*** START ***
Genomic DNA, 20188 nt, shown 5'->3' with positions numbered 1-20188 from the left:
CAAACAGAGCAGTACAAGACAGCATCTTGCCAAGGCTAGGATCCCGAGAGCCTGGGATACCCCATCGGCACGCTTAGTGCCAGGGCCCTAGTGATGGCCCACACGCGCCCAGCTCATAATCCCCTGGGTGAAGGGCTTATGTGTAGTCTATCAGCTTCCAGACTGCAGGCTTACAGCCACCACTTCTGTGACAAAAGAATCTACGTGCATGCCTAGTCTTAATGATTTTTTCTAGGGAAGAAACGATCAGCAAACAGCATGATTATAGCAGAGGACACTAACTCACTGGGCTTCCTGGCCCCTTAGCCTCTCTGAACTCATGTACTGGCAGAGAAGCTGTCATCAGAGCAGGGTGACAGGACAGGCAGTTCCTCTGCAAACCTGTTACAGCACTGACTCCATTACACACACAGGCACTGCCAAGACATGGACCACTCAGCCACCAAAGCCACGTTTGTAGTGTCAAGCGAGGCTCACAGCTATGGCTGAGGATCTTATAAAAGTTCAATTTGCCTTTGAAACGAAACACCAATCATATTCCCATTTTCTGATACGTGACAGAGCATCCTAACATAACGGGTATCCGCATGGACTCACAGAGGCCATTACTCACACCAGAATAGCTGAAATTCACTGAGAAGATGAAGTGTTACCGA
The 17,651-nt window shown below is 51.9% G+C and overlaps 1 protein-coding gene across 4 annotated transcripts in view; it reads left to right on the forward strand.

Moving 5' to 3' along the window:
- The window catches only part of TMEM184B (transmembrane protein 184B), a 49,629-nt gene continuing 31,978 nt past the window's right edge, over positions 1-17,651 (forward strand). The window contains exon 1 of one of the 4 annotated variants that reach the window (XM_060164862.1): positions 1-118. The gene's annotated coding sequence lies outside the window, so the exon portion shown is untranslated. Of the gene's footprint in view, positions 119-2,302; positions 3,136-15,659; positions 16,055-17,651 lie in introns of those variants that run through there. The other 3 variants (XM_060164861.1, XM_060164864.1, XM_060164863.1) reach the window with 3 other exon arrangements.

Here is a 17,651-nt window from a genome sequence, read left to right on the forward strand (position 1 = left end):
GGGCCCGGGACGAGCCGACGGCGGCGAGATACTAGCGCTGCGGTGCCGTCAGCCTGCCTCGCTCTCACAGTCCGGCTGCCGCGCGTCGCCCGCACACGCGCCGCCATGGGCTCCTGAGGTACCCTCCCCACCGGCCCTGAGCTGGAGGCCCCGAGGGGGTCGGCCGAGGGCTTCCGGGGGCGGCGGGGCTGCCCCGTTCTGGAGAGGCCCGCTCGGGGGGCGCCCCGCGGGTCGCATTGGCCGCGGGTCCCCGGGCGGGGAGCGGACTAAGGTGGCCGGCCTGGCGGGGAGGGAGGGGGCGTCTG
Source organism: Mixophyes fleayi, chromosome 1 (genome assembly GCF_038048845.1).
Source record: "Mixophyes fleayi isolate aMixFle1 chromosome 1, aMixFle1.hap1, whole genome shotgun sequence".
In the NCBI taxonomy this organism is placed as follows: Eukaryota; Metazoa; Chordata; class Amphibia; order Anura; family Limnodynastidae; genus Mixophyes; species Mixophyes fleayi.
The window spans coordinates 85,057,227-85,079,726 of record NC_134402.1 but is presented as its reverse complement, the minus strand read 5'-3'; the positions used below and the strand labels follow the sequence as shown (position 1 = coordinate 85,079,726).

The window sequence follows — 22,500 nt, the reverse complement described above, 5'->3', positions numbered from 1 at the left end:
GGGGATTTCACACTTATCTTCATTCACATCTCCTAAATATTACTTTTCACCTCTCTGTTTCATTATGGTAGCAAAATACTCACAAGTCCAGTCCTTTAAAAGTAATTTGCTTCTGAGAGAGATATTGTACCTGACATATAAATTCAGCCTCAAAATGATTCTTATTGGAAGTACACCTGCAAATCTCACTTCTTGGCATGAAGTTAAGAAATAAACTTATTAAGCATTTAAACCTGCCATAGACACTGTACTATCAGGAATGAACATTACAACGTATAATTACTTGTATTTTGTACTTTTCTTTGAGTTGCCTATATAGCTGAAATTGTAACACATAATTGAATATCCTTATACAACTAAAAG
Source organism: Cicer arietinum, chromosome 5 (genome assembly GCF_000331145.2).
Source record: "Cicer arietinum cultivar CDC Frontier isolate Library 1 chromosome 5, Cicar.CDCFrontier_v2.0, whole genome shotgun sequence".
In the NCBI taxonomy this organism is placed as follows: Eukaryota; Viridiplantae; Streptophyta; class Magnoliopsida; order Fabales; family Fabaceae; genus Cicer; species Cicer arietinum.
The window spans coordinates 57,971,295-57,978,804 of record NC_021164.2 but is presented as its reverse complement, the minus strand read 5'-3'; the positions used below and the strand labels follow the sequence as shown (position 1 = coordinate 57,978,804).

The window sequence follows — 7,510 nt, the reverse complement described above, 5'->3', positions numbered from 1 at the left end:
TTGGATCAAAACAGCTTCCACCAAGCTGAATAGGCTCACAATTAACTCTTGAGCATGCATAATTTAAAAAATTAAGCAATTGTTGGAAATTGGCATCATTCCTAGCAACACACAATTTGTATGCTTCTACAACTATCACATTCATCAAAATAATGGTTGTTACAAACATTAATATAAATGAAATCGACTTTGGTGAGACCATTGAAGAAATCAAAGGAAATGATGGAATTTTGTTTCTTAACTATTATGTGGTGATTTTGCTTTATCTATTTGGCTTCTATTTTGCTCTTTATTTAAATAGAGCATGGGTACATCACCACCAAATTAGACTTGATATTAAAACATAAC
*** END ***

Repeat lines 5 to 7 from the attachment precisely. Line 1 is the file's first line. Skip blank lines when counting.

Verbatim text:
- The window catches only part of TMEM184B (transmembrane protein 184B), a 49,629-nt gene continuing 31,978 nt past the window's right edge, over positions 1-17,651 (forward strand). The window contains exon 1 of one of the 4 annotated variants that reach the window (XM_060164862.1): positions 1-118. The gene's annotated coding sequence lies outside the window, so the exon portion shown is untranslated. Of the gene's footprint in view, positions 119-2,302; positions 3,136-15,659; positions 16,055-17,651 lie in introns of those variants that run through there. The other 3 variants (XM_060164861.1, XM_060164864.1, XM_060164863.1) reach the window with 3 other exon arrangements.

Here is a 17,651-nt window from a genome sequence, read left to right on the forward strand (position 1 = left end):
GGGCCCGGGACGAGCCGACGGCGGCGAGATACTAGCGCTGCGGTGCCGTCAGCCTGCCTCGCTCTCACAGTCCGGCTGCCGCGCGTCGCCCGCACACGCGCCGCCATGGGCTCCTGAGGTACCCTCCCCACCGGCCCTGAGCTGGAGGCCCCGAGGGGGTCGGCCGAGGGCTTCCGGGGGCGGCGGGGCTGCCCCGTTCTGGAGAGGCCCGCTCGGGGGGCGCCCCGCGGGTCGCATTGGCCGCGGGTCCCCGGGCGGGGAGCGGACTAAGGTGGCCGGCCTGGCGGGGAGGGAGGGGGCGTCTG